If you’re moving to London from the US, you’ll readily learn that British English and American English are not one and the same. Sure, you’ll get along easier in the UK as an English language speaker, but as we’ve blogged before about differences in terms (see our “London Language Barriers” category for related posts), living in London will entail a language lesson.

It goes beyond just a matter of British versus American, however. French factors into the English language substantially, going back to when William the Conqueror came over from Normandy to rule this land. Sure, we use a lot of French words and phrases in the States like hors d’oeuvre, escargot, rendezvous, je ne sais quoi, etc., etc., but the British incorporate it even further than that. To give a few examples:

aubergine – eggplant
au fait – familiar, conversant
cafetière – French press
courgette – zucchini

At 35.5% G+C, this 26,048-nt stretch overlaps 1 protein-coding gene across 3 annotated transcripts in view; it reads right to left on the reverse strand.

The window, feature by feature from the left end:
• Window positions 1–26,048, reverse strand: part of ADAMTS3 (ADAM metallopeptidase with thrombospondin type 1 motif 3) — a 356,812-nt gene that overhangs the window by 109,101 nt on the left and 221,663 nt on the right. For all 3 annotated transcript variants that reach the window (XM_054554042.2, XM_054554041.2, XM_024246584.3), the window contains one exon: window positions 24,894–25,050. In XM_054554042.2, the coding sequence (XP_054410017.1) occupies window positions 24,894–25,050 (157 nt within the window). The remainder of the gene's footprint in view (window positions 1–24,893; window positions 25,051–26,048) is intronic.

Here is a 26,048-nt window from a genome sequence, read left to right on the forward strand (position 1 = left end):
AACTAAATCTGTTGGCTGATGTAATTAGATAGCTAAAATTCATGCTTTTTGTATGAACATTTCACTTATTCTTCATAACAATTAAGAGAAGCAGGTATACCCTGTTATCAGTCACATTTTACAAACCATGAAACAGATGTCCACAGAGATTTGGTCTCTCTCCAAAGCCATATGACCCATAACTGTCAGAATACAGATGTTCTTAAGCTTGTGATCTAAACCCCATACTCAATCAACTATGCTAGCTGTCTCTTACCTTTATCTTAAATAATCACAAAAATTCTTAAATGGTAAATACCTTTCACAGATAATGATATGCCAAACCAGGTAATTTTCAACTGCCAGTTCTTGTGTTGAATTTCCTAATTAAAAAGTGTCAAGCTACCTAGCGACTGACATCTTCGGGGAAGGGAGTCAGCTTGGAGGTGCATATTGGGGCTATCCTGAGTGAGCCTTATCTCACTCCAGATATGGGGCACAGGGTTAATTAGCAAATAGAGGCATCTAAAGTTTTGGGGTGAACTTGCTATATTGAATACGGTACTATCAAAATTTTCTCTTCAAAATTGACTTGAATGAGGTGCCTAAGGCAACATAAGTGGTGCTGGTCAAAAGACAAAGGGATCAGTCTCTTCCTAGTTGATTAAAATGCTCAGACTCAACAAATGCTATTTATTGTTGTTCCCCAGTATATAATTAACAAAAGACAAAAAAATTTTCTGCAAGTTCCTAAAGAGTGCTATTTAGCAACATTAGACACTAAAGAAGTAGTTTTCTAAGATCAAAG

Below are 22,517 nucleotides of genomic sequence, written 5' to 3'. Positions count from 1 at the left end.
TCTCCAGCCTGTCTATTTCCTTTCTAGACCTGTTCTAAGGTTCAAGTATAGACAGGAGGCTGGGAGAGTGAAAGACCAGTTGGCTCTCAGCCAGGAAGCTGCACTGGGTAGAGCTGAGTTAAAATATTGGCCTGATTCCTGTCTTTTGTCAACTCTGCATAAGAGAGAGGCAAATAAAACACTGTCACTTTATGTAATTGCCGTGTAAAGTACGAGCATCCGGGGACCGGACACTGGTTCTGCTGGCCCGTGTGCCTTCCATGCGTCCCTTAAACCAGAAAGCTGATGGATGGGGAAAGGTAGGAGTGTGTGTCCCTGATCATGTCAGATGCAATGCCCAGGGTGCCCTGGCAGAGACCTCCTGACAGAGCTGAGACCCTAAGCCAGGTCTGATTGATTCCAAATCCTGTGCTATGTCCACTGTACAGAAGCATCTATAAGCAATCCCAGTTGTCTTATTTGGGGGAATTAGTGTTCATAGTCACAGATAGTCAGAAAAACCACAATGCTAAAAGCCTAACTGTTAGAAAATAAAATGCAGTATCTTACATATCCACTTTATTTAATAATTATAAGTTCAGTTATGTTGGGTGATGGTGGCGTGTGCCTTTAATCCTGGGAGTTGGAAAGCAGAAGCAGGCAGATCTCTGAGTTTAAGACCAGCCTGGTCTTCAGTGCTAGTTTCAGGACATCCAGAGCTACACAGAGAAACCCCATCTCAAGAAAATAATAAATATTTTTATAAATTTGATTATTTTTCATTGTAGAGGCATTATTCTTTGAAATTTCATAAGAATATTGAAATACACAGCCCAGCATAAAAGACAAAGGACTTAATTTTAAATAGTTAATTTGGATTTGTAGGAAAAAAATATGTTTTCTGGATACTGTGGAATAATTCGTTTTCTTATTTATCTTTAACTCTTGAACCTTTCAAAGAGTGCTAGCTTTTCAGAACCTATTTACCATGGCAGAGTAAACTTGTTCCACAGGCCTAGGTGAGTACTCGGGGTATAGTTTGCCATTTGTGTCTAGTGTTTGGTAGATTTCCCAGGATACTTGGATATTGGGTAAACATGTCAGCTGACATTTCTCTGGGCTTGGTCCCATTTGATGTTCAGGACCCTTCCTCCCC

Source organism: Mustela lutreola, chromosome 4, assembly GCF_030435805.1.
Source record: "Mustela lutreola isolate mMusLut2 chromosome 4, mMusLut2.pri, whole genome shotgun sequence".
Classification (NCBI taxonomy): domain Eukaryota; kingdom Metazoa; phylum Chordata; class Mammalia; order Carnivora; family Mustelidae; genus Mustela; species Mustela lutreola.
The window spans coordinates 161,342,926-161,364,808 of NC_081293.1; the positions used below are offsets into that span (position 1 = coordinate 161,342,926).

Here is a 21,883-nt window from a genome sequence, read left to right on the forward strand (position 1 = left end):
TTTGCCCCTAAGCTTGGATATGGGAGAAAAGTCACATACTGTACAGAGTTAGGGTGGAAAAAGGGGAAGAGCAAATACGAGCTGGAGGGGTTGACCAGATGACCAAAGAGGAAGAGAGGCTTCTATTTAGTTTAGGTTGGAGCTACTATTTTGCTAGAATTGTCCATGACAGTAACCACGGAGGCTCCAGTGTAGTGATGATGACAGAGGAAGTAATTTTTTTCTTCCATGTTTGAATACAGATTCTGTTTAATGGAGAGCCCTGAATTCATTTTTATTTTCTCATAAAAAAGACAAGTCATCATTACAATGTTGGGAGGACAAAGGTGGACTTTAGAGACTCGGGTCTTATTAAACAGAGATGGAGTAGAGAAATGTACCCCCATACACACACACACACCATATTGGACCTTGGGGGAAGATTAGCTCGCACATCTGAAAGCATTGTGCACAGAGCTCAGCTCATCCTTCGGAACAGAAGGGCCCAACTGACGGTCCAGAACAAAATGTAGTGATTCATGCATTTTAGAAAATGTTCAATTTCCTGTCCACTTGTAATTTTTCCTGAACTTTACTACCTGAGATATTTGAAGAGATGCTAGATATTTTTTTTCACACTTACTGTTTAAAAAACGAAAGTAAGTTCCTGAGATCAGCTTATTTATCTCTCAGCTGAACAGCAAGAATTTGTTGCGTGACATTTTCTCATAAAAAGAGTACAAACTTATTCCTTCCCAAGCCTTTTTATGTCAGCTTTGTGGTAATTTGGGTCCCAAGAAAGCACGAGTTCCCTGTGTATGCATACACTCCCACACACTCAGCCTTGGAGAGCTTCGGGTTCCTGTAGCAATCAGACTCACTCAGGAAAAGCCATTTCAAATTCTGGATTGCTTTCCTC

compère – master of ceremony
pastille – lozenge
poussin – Cornish game hen (you’d think given the “Cornish,” they’d call it that in England, wouldn’t you??)
pomme frites
– French fries in their super slender, McDonald’s-like form; thicker fries are called “chips”
serviette
– table napkin
queue – line

Also deriving from the French language are British versus American spelling differences like the -re as opposed to -er of certain words. Eg.:

theatre – theater
centre – center
kilometre – kilometer
and so forth…

The ending of “programme” vs. “program” is another example of such spelling deviations.

And then there are matters of pronunciation. Just to name a couple examples:

Pantene – pronounced “pan-ten” versus “pan-teen”
premiere – pronounced “prem-yare” versus “prem-eer”

Which leaves me scratching my head on at least one word in particular:

fillet – filet

The British not only spell this word with an extra “L,” but they pronounce the “T.” So they say “fil-lett” whereas we Americans in this case adhere to the traditional French pronunciation of “fil-lay.”

I’m no expert in linguistics, so cannot speak to the rhyme or reason of how British or American English evolve (if you want to talk rhyme, though, check out Belinda’s post on Cockney English :)), only that it fascinates me how they do indeed, whether on their own or through the incorporation of other languages. It’s a little daily reminder, almost, of our small world and the aspects that connect rather than separate us, which in itself is a key mentality to maintain as an expat relocating to London.